Pakistani questions the ‘fundamentals’ of the American dream


Mira Nair’s film adaptation of Mohsin Hamid’s book, The Reluctant Fundamentalist was always going to be a daunting task – ultimately the end result was somewhat of a mixed bag.
Changez Khan, played brilliantly and earnestly by Riz Ahmed, is a college professor in Lahore, suspected by the CIA of having ties to a local terrorist organisation and its involvement in the kidnapping of an American professor. We find a defiant Changez sitting in a tea house across from Bobby Lincoln, a sweaty and red-faced American journalist played by Liev Schreiber, questioning him about his possible involvement in the kidnapping
Driving into flashback, we learn that Changez was not always the fiery college professor teaching revolution in Pakistan. He was raised in a family headed by his father, an Urdu poet with dwindling fortunes, and thus had to work hard to eventually find his way to Princeton.
The film unfurls in a non-linear manner and a narrative that is interlaced with a series of incidents that are at times stale and predictable and at times quite real and intimate. The script does not delve as deeply into his psyche as might be hoped, but operates superficially on the situational complexities of the plot.
Changez emerges as a straight-talking Ivy League go-getter who loves the US, and its “level playing fields,” and impresses his way into a job at a Wall Street valuation firm run by Jim Cross, a smooth corporate tough guy played with a sly urbanity by Kiefer Sutherland, who appears as less of a character and more of a symbol of American capitalism.
At the firm, Changez’s stock rises as a brilliant analyst, with a keen eye for ruthlessly cutting the fat in businesses and increasing their profitability. And with it come the luxuries of a life in New York and a six-figure income.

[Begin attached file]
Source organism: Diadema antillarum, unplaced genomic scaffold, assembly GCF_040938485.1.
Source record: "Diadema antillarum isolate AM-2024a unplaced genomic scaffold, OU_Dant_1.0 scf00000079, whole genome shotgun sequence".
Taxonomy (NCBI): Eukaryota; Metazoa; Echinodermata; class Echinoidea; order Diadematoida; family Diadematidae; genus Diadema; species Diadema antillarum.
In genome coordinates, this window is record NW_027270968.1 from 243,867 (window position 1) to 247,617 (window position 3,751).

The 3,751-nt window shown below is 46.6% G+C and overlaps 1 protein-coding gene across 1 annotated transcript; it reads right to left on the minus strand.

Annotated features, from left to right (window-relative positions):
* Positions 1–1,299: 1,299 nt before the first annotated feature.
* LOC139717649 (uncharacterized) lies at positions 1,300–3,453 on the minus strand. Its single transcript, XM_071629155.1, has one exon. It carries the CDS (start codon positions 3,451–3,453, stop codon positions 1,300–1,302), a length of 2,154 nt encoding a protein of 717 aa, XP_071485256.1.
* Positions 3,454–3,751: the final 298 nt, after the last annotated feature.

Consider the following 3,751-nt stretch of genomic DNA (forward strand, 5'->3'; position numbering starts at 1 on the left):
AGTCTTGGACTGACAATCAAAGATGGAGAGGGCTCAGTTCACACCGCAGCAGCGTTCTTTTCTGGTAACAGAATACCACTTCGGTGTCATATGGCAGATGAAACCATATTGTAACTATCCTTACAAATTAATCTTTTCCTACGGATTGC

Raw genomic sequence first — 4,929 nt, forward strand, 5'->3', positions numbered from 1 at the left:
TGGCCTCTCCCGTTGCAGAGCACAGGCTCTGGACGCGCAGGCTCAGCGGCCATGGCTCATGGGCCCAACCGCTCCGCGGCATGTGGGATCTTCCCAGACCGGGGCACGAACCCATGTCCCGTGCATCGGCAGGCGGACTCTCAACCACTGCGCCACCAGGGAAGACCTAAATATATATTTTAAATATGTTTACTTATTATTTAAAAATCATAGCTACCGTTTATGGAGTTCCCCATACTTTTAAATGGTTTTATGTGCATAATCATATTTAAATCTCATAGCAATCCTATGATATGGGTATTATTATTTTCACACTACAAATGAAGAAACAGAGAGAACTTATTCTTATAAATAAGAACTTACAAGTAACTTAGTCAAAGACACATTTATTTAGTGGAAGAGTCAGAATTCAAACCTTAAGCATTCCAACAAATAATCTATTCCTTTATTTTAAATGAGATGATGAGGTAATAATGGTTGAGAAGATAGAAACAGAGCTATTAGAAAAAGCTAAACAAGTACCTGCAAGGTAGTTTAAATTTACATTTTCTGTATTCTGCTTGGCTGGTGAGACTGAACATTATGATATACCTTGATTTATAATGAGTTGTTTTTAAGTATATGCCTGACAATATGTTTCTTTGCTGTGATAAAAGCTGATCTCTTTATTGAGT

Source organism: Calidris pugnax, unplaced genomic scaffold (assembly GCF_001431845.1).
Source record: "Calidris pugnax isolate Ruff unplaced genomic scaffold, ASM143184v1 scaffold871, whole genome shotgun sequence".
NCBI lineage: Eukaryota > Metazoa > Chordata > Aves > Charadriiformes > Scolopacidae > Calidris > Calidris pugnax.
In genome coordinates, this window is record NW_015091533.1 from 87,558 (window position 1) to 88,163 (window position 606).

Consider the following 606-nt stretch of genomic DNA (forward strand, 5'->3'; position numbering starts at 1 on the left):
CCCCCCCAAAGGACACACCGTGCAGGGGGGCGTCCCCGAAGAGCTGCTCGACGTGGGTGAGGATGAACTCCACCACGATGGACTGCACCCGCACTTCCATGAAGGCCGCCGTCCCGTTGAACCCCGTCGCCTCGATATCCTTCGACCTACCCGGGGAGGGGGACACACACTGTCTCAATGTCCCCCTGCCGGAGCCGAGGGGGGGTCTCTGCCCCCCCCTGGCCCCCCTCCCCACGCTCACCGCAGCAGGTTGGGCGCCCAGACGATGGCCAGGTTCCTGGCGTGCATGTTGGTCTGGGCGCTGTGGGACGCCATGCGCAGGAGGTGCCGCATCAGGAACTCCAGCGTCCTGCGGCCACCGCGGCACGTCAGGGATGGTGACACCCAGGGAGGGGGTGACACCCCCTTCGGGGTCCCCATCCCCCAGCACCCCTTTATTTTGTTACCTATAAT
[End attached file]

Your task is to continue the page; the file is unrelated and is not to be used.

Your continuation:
He meets and falls in love with Erica, a bohemian photographer mourning a dead lover. Their courtship is one of the highlights of both the novel and the movie, and Kate Hudson brings believability to her character, despite her significantly diminished role. Nair’s Changez though, becomes both a replacement and an exotic accessory in Erica’s life, “the ultimate downtown status symbol,” he later realises, which is a tragic departure from Hamid’s novel, where she plays as much of a defining role as the events of 9/11 in changing his life’s trajectory. It isn’t an accident that Erica is “America” missing one syllable. In a startling scene, Changez allows a smile to cross his face as the 9/11 attacks unfold before him on television. “David had struck Goliath,” he says.
Changez finds himself as an outsider despite his Wall Street cred. He is predictably searched at an airport in silent humiliation and the post 9/11 xenophobia starts to seep in to his life. He starts to grow a beard in apparent rebellion. And while the scenes are filmed well, they feel a touch tired clichéd after 11 years since the event. And thus begins Changez’s battle for identify. After 9/11 people around the world had to choose sides, rekindling George W. Bush’s appalling, “Either you are with us or you are with the terrorists,” but as Changez says, “I didn’t pick a side — it was picked for me.”
With his sense of belonging shaken, Changez’s life begins to spiral out of control as the work that he does coupled with the political climate of the time starts to smack of American hubris. He finds himself caught in the limbo between the attraction of what he thought was a free society and his loyalties to his roots, all laced with the pain of a romance gone afoul. Finding nothing left for him in New York, he returns to Lahore, where he becomes a professor, instantly popular amongst his students, and eventually finds himself the object of suspicion by the CIA — an unenviable position to be in even in the best of times. It’s plain to see that Nair went to great lengths to ensure the authenticity of the settings. The smooth flow of the visuals, though often broken with the unsteady hand-held camera work, is still appealing. Her use of music to drive the emotion has always been one of her strengths and it’s true in this case as well. But the changes between the novel and the screenplay are unsubtle and contrived, and the unseemly attempt to make it more suspenseful robbed it of its depth and its intimacy, and many fans of the book are surely destined to be disappointed.